Do go chasing waterfalls in Australia, especially these 10 best waterfalls.
Waterfalls are simply mesmerizing to look at. Its non-stop water action with sheer volumes of water flowing in absolute freefall, and you got to wonder, does nature’s tap ever switch off?
Thankfully that tap is ongoing with these waterfalls as we list 10 of Australia’s best waterfalls, and let’s just say you’ll be gushing over them.
Carrington Falls, New South Wales
Located two hours’ drive south from Sydney is Carrington Falls, a stunning waterfall in the Southern Highlands. There are three lookouts available to take in the mighty gush of the South Coast’s most picturesque waterfall.
Visitors can also enjoy taking a dip in the waterholes and exploring rockpools. We recommend packing a picnic as it’s the perfect spot to relax, although if you still have the energy to spare, have a wander on one of its many bushwalk trails.
Erskine Falls, Victoria
Located a two-hour drive south from Melbourne, the 30-metre waterfall can be viewed from two lookouts: one a short walk from the car park and the other a steep descent to the base. Whilst at the bottom, you can take Insta-worthy pics on the decking area. Trust us, it’s worth the legwork!
Gibraltar Falls, Australian Capital Territory
Combine city and eco-escapes with a trip to Gibraltar Creek Pine Forest, less than an hour’s drive from Canberra. The park is home to Gibraltar Falls, descending a vertical distance of 50 metres, and one of the largest waterfalls in the territory easily found via a short walking track.
Be sure to pack gourmet treats from Canberra’s premier food market, Fyshwick Market, or make use of the barbeque amenities near the car park for a picturesque picnic.
Fitzroy Falls, New South Wales
Fitzroy Falls is one of New South Wales’ most grand waterfalls, dropping dramatically over 80 metres into the untouched bushland of Morton National Park in the Southern Highlands, just two hours’ drive from Sydney or Canberra. The waterfall is accessed via a short boardwalk.
While you visit, drop into the Fitzroy Falls Visitor Centre to learn about the region’s wildlife and local Aboriginal culture.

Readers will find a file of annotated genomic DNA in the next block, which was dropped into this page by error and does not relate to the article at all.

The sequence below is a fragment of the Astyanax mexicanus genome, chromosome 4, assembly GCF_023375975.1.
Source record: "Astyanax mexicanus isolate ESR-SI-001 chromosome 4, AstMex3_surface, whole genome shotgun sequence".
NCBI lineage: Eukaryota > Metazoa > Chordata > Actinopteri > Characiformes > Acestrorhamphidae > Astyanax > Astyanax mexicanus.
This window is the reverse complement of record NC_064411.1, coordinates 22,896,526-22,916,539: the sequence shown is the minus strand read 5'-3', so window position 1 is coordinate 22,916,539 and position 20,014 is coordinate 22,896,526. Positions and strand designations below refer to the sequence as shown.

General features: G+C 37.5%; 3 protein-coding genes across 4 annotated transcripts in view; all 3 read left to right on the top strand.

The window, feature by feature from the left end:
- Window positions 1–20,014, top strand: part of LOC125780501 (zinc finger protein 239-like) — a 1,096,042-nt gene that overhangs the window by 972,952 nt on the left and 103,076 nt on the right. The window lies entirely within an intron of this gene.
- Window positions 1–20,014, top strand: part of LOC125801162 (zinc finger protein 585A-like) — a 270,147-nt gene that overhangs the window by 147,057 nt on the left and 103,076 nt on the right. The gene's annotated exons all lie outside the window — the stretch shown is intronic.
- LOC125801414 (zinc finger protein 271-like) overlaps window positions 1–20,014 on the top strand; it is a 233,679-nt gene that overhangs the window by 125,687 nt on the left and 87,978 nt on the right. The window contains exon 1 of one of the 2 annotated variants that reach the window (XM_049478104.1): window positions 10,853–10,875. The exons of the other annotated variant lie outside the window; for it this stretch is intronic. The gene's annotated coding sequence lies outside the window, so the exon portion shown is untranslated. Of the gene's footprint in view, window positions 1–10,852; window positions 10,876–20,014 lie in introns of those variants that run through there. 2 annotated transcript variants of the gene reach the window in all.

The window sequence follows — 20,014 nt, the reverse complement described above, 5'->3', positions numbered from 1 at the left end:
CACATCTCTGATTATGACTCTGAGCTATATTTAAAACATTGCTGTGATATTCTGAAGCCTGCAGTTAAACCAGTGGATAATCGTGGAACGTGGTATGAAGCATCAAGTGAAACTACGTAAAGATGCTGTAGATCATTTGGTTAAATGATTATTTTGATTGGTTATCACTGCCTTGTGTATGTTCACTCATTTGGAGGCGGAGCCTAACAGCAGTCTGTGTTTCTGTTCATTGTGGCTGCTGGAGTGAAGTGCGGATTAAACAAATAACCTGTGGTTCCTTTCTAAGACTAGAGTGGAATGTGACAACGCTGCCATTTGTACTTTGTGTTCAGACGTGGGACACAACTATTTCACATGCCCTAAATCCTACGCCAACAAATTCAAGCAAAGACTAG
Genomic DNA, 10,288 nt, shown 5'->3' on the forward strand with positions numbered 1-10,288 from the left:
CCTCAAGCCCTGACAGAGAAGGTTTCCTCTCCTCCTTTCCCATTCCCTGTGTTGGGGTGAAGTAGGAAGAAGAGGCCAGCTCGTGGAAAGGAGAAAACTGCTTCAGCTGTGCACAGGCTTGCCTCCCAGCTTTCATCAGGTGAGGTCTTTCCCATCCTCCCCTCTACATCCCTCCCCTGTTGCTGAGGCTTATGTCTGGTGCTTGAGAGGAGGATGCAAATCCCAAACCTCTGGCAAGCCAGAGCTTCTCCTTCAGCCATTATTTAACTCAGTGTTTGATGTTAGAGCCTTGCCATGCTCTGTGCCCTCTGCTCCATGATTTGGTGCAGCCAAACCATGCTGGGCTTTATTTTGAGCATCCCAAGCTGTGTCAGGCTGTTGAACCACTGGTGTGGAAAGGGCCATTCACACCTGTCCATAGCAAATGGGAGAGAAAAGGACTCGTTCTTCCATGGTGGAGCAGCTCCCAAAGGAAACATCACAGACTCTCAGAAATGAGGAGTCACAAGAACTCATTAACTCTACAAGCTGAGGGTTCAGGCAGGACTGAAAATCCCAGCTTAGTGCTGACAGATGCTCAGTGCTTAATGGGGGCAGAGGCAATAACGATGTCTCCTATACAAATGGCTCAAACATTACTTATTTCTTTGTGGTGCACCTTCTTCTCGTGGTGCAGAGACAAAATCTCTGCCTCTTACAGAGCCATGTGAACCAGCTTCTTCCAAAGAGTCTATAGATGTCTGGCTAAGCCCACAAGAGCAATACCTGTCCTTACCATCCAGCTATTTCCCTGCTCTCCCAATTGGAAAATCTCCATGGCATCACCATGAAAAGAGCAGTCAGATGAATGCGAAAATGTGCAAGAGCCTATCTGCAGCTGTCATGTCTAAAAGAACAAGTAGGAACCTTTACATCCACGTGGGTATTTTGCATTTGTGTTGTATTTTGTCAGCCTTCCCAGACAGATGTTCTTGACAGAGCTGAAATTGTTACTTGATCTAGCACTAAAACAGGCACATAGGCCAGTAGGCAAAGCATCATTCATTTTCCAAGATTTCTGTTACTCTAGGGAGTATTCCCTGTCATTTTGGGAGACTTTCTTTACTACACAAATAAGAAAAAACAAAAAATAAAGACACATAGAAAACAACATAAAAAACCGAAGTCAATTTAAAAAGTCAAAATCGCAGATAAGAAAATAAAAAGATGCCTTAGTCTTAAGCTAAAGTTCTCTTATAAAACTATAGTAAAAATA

Jim Jim Falls, Northern Territory
The Northern Territory doesn’t disappoint those looking to chase waterholes and waterfalls. Set within Kakadu National Park, Jim Jim Falls is the region’s most famous and most powerful falls in the tropical summer months (November – March). So if you’re visiting within those months, admire the falls on board a scenic flight and have the ultimate vantage point witnessing the parks’ stunning scenery. Just wow.
If visiting during the dry season (April – October), hire a 4WD or book a tour to get to the base of the falls to have a tranquil swim.
Josephine Falls, Queensland
Tropical North Queensland boasts many wondrous waterfalls, but Josephine Falls has to be one of the country’s most beautiful. Better yet, it’s a fun visit too, as there is a natural rock slide nearby, so bring your bathers for the natural wet and wild encounter!
The falls are located just over an hour’s drive south from Cairns, and we recommend allocating a day so you can explore more of its blissful surroundings, either on an exciting day tour or with a picnic lunch.
Deep Creek Waterfall, South Australia
Head south of Adelaide to arrive at Deep Creek Conservation Park, located along the Fleurieu Peninsula. Work your leg muscles and partake in the 3.5-hour return Deep Creek Waterfall hike to see the enchanting Deep Creek Waterfall.
The waterfall is an exemption from the list – usually flowing in the winter months or after it rains – however, the waterhole is permanent and great for a splash.
Dip Falls, Tasmania
Tasmania is the land of waterfalls, home to over 200 known waterfalls.
Its most-photographed waterfall is Russell Falls, just over an hours’ drive west of Hobart, but if you are looking for one that’s more off the beaten track, you can venture to Dip Falls, located three hours from Launceston by car. The Dip Falls is most powerful during the winter and boasts unique basalt rock formations that make it look like one giant wall of waterfall. It truly is a remarkable sight.
Mackenzie Falls, Victoria
Located just over three hours from Melbourne in the Grampians National Park is one of the largest waterfalls in the state – Mackenzie Falls. Flowing all year round over massive cliffs and into a deep pool, access to the falls is accessible via a 1km path.
Horizontal Falls, Western Australia
A trip to Horizontal Falls is a bucket-list adventure in the Kimberley region.
Described by Sir David Attenborough as “Australia’s most unusual natural wonder”, Horizontal Falls is a natural phenomenon that is as intriguing as beautiful. There are two horizontal waterfalls, and both can be found in Talbot Bay in the Buccaneer Archipelago.
These incredible natural wonders are the work of some of the largest tidal movements in the world; the first and most seaward is about 20-metres wide, while the second is roughly 10-metres wide. The powerful tides in the Kimberley can reach more than 10-metres, and the direction of the flow reverses, ensuring the water flows two different ways each day and a unique waterfall effect.
Please note: While waterfalls are often safe places to swim, travellers must follow the directional signs when visiting these areas. It’s important to always follow the advice and never venture into out of bounds zones, flooded waters or dangerous areas to prevent serious injury or death.
Feature image: @lake_of_tranquility
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